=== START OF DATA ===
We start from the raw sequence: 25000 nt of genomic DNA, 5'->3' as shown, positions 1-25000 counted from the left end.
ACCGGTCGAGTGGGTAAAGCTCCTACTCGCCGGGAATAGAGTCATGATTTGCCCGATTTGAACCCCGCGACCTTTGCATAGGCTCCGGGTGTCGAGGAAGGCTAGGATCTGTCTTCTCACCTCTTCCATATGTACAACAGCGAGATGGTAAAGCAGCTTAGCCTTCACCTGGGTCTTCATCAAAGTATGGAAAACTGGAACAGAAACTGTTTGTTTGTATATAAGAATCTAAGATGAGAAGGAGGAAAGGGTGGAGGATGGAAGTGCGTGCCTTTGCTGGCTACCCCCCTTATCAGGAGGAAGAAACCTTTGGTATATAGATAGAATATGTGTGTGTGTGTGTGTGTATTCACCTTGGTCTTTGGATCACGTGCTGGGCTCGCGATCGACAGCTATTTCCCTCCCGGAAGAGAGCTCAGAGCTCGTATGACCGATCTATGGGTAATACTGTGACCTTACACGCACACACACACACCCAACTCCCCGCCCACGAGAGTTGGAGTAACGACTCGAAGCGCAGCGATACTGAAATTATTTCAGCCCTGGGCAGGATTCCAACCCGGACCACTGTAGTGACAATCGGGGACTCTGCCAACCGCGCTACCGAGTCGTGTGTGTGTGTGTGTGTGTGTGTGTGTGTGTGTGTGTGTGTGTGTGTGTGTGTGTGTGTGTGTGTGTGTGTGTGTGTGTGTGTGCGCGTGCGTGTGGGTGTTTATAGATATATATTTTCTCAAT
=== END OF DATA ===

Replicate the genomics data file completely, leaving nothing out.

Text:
We start from the raw sequence: 25000 nt of genomic DNA, 5'->3' as shown, positions 1-25000 counted from the left end.
ACCGGTCGAGTGGGTAAAGCTCCTACTCGCCGGGAATAGAGTCATGATTTGCCCGATTTGAACCCCGCGACCTTTGCATAGGCTCCGGGTGTCGAGGAAGGCTAGGATCTGTCTTCTCACCTCTTCCATATGTACAACAGCGAGATGGTAAAGCAGCTTAGCCTTCACCTGGGTCTTCATCAAAGTATGGAAAACTGGAACAGAAACTGTTTGTTTGTATATAAGAATCTAAGATGAGAAGGAGGAAAGGGTGGAGGATGGAAGTGCGTGCCTTTGCTGGCTACCCCCCTTATCAGGAGGAAGAAACCTTTGGTATATAGATAGAATATGTGTGTGTGTGTGTGTGTATTCACCTTGGTCTTTGGATCACGTGCTGGGCTCGCGATCGACAGCTATTTCCCTCCCGGAAGAGAGCTCAGAGCTCGTATGACCGATCTATGGGTAATACTGTGACCTTACACGCACACACACACACCCAACTCCCCGCCCACGAGAGTTGGAGTAACGACTCGAAGCGCAGCGATACTGAAATTATTTCAGCCCTGGGCAGGATTCCAACCCGGACCACTGTAGTGACAATCGGGGACTCTGCCAACCGCGCTACCGAGTCGTGTGTGTGTGTGTGTGTGTGTGTGTGTGTGTGTGTGTGTGTGTGTGTGTGTGTGTGTGTGTGTGTGTGTGTGTGTGTGTGTGTGCGCGTGCGTGTGGGTGTTTATAGATATATATTTTCTCAAT